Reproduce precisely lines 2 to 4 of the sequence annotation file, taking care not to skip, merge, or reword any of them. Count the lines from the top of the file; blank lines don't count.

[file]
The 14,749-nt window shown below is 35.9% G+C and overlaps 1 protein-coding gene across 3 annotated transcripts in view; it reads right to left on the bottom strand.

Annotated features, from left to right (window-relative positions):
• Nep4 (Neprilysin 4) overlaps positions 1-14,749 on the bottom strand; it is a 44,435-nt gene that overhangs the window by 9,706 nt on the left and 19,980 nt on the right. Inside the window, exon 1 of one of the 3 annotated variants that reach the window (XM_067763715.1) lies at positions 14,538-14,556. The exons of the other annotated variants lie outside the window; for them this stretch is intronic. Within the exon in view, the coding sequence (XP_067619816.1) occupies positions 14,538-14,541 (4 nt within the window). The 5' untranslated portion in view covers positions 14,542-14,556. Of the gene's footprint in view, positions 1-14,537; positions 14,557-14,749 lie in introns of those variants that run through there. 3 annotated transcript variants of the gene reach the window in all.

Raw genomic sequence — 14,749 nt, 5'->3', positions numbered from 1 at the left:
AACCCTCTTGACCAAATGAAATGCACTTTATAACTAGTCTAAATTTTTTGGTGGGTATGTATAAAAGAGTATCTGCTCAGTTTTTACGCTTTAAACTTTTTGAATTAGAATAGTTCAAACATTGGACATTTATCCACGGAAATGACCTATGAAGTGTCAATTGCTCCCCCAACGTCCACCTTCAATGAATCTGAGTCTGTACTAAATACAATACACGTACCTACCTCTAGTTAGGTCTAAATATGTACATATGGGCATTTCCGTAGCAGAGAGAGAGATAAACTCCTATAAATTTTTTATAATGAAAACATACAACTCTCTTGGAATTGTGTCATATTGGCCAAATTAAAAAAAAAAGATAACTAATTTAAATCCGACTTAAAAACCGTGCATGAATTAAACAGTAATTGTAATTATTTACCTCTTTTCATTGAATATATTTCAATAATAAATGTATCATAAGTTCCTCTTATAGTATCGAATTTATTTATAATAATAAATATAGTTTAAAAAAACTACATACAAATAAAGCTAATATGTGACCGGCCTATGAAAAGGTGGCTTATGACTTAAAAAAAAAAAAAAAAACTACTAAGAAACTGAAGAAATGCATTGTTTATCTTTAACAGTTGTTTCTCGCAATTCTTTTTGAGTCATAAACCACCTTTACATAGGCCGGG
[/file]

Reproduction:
Annotated features, from left to right (window-relative positions):
• Nep4 (Neprilysin 4) overlaps positions 1-14,749 on the bottom strand; it is a 44,435-nt gene that overhangs the window by 9,706 nt on the left and 19,980 nt on the right. Inside the window, exon 1 of one of the 3 annotated variants that reach the window (XM_067763715.1) lies at positions 14,538-14,556. The exons of the other annotated variants lie outside the window; for them this stretch is intronic. Within the exon in view, the coding sequence (XP_067619816.1) occupies positions 14,538-14,541 (4 nt within the window). The 5' untranslated portion in view covers positions 14,542-14,556. Of the gene's footprint in view, positions 1-14,537; positions 14,557-14,749 lie in introns of those variants that run through there. 3 annotated transcript variants of the gene reach the window in all.

Raw genomic sequence — 14,749 nt, 5'->3', positions numbered from 1 at the left: